to comprehend the tragedy, some believ
ing those who were killed had simply
“gone home for a visit.”
Gotten said there was no way to deter
mine if smoke detection devices and fire
alarms could have prevented the tragedy
at the dormitory which was scheduled for
renovation early next year.
He said plans included the installation
of fire and smoke detectors as part of a
900,000 repair program for several build
ings on the sprawling 2,500-acre campus.
I have been trying to improve the safety
standards of the dormitory and the other
buildings,” he said. “We feel we have
done well. We were doing the best we
could. I have no way of determining if the
patients could have been saved with the
detectors or alarms.”
The blaze was discovered by a nurses’
aide at the mental health facility about 2
a.m. Saturday. All of the victims of the fire
died from smoke inhalation and another 15
patients were hospitalized at nearby
Laurel for treatment of smoke inhalation.
New women s housing,
to he ready hy fall ’79
Battalion Beporter
Construction has begun on the new women’s residence hall across Houston
Street from Sbisa Dining Hall.
The dormitory will be built as two buildings and house 508 people, said Ron E.
Sasse, associate director of student affairs.
The building is of modular construction with individual rooms manufactured in
San Antonio by H.B. Zachry Co. The modules will be shipped to the campus,
where they will be placed in a steel superstructure like building blocks.
Each building will have a study lounge on the second, third and fourth floors,
and the first floor will have a television room, Sasse said. Each building will also
have a room with laundry facilities and vending machines, he said.
The dormitory is supposed to be completed for the fall semester. Sasse said, “It
seems to be on schedule.”
He said the renovation of Legett Hall will be finished for the fall semester. It
will house 192 women.
Howard L. Vestal, vice president for business affairs, said the only other dor
mitory the University is planning is a women’s athletic dormitory. He said it will
house 120 women and be built across from Sbisa next to the new women’s dorm.
Vestal said a housing feasibility study is being conducted at this time to deter
mine if more residence halls are needed and if funds can be raised to construct
Because no state money can be used to build dormitories. Vestal said revenue
bonds for construction must be paid by the rent students pay.
“Funding will be critical,” Vestal said, because the University must have suffi
cient money to support the bonds.
Just horsin’ around
Polo has had a checkered
career at Texas A&M Univer
sity. First played on campus
about 60 years ago, it died out
when the military horses were
taken away in 1943. See page 7.
More protests
expected in Iran
United Press International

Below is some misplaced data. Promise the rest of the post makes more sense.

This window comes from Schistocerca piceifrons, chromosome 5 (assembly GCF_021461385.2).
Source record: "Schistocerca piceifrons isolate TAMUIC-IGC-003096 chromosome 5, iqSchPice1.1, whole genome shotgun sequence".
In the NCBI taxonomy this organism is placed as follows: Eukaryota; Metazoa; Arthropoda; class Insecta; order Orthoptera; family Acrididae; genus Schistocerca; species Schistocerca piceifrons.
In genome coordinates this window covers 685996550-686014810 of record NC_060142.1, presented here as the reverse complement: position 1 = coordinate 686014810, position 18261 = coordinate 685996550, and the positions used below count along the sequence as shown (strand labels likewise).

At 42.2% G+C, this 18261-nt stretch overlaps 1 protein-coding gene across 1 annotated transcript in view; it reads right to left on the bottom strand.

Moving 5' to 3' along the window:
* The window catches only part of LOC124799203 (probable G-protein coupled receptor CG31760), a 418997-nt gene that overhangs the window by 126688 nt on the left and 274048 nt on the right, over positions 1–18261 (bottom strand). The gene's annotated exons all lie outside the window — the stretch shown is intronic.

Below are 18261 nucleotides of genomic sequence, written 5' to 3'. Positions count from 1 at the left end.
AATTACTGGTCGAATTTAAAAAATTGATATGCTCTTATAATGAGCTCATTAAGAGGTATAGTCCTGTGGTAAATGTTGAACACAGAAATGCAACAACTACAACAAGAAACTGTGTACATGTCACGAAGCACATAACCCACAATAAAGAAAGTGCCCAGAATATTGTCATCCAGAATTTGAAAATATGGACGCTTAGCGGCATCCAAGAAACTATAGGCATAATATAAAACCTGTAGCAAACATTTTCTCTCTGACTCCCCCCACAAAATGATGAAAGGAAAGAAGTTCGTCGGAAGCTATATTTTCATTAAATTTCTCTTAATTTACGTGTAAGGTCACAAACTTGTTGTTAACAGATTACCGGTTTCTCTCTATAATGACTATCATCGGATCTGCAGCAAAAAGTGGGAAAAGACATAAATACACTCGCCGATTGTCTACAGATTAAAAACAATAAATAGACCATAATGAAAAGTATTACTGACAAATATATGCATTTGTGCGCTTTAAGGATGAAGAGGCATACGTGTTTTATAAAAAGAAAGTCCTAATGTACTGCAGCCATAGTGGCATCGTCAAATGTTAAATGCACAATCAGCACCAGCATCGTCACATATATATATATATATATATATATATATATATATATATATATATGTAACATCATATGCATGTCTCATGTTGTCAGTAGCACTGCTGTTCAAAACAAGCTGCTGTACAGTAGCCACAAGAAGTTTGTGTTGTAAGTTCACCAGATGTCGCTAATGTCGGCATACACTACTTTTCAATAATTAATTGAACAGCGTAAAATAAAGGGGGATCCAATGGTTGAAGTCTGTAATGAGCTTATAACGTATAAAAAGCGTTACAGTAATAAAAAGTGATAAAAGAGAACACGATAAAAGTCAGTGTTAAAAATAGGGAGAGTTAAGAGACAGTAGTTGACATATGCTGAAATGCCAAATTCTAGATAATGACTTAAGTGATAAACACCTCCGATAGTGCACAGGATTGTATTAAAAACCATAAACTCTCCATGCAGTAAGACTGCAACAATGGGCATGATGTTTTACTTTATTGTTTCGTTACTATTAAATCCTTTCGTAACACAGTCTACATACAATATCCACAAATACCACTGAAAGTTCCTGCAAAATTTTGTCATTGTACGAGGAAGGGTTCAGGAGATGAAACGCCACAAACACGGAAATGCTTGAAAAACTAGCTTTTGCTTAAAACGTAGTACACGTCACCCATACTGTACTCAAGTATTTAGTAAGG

TEHRAN, Iran — Shouting “victory is
close” thousands of Moslem demonstrators
spilled into Tehran’s streets today to turn a
centuries-old religious holiday into a mass
protest against the shah.
When the overnight curfew ended at
dawn, the demonstrators began to emerge
from side streets and marched toward
downtown Tehran where millions
gathered Sunday in a highly successful and
non-violent march.
Young girls in ankle-length black veils
and youths with dust in their hair — a sign
of deep mourning — carried flowing trian
gular flags in green, the Islamic color, in
red for the Moslem martyrs and in black
for general mourning for ancient Shiite
saints and anti-shah demonstrators killed
in recent clashes with the army.
“Victory is close,” many shouted. “We
have Allah’s blessings.”
Today’s activities include self-
flagellation rites climaxing Mohrram Shiite
Islam’s holiest time of mourning.
A Tehran clergy spokesman said tens of
thousands of devotees would gather at the
downtown residence of Ayatollah Sayed
Mahmoud Taleghani. “No one knows what
will happen after the protest,” he said.
The self-flagellation rites, although al
lowed by the military in a last-minute re
versal, “have been overshadowed by
people’s preoccupation with the political
fight,” the spokesman said, referring to
the year-old campaign to topple Shah
Mohammed Reza Pahlavi.
The violence resulting from that cam-
paign has meant hundreds of deaths and
paralysis of the economy and Iran’s vital oil
Sunday was the first full-scale public
denunciation of the United States and
Iran’s other western allies, carrying a har
rowing spell of anti-foreign feeling that
triggered the evacuation of Americans,
Europeans and other foreigners this week.
“Criminal Americans get lost,” read one
banner in English. “The American presi
dent should understand from this demon
stration that he is the most hated of all,”
said one slogan.
Placards said, “U.S. imperialists pull
out of Iran.”
The well-organized procession lasted
eight hours. Thousands of volunteers
wearing white armbands controlled the
flow of traffic greatly thinned as the entire
city shut down.
Troops maintained a low profile and
only a few kept vigil on rooftops of some
buildings. Army helicopters buzzed over
the heads of the demonstrators, who re
sponded by shaking their fists into the sky.
Military authorities blocked all access to